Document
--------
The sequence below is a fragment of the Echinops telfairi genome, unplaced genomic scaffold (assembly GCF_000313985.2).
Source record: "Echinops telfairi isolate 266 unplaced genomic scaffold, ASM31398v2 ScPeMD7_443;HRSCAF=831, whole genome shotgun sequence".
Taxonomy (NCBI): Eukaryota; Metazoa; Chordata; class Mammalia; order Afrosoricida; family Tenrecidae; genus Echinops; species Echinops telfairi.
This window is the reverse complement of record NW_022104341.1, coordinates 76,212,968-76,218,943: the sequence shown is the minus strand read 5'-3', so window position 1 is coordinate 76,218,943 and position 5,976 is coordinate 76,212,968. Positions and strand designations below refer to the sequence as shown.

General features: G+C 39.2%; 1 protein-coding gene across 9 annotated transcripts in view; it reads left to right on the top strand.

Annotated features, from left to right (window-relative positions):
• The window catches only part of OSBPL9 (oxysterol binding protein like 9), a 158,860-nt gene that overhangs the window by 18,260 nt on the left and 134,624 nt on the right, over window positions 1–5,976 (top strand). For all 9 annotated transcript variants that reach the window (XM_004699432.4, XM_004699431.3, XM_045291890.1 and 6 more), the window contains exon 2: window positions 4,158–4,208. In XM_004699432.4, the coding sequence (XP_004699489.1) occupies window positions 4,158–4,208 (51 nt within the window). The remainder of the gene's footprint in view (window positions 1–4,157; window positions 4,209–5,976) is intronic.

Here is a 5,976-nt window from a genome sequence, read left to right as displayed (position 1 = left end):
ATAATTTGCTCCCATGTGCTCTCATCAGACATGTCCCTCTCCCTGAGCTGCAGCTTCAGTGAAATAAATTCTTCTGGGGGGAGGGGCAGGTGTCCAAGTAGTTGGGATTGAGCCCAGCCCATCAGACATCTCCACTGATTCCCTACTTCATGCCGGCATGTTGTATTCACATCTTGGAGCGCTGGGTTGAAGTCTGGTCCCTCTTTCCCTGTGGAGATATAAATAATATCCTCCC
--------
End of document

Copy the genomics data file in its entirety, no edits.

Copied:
The sequence below is a fragment of the Echinops telfairi genome, unplaced genomic scaffold (assembly GCF_000313985.2).
Source record: "Echinops telfairi isolate 266 unplaced genomic scaffold, ASM31398v2 ScPeMD7_443;HRSCAF=831, whole genome shotgun sequence".
Taxonomy (NCBI): Eukaryota; Metazoa; Chordata; class Mammalia; order Afrosoricida; family Tenrecidae; genus Echinops; species Echinops telfairi.
This window is the reverse complement of record NW_022104341.1, coordinates 76,212,968-76,218,943: the sequence shown is the minus strand read 5'-3', so window position 1 is coordinate 76,218,943 and position 5,976 is coordinate 76,212,968. Positions and strand designations below refer to the sequence as shown.

General features: G+C 39.2%; 1 protein-coding gene across 9 annotated transcripts in view; it reads left to right on the top strand.

Annotated features, from left to right (window-relative positions):
• The window catches only part of OSBPL9 (oxysterol binding protein like 9), a 158,860-nt gene that overhangs the window by 18,260 nt on the left and 134,624 nt on the right, over window positions 1–5,976 (top strand). For all 9 annotated transcript variants that reach the window (XM_004699432.4, XM_004699431.3, XM_045291890.1 and 6 more), the window contains exon 2: window positions 4,158–4,208. In XM_004699432.4, the coding sequence (XP_004699489.1) occupies window positions 4,158–4,208 (51 nt within the window). The remainder of the gene's footprint in view (window positions 1–4,157; window positions 4,209–5,976) is intronic.

Here is a 5,976-nt window from a genome sequence, read left to right as displayed (position 1 = left end):
ATAATTTGCTCCCATGTGCTCTCATCAGACATGTCCCTCTCCCTGAGCTGCAGCTTCAGTGAAATAAATTCTTCTGGGGGGAGGGGCAGGTGTCCAAGTAGTTGGGATTGAGCCCAGCCCATCAGACATCTCCACTGATTCCCTACTTCATGCCGGCATGTTGTATTCACATCTTGGAGCGCTGGGTTGAAGTCTGGTCCCTCTTTCCCTGTGGAGATATAAATAATATCCTCCC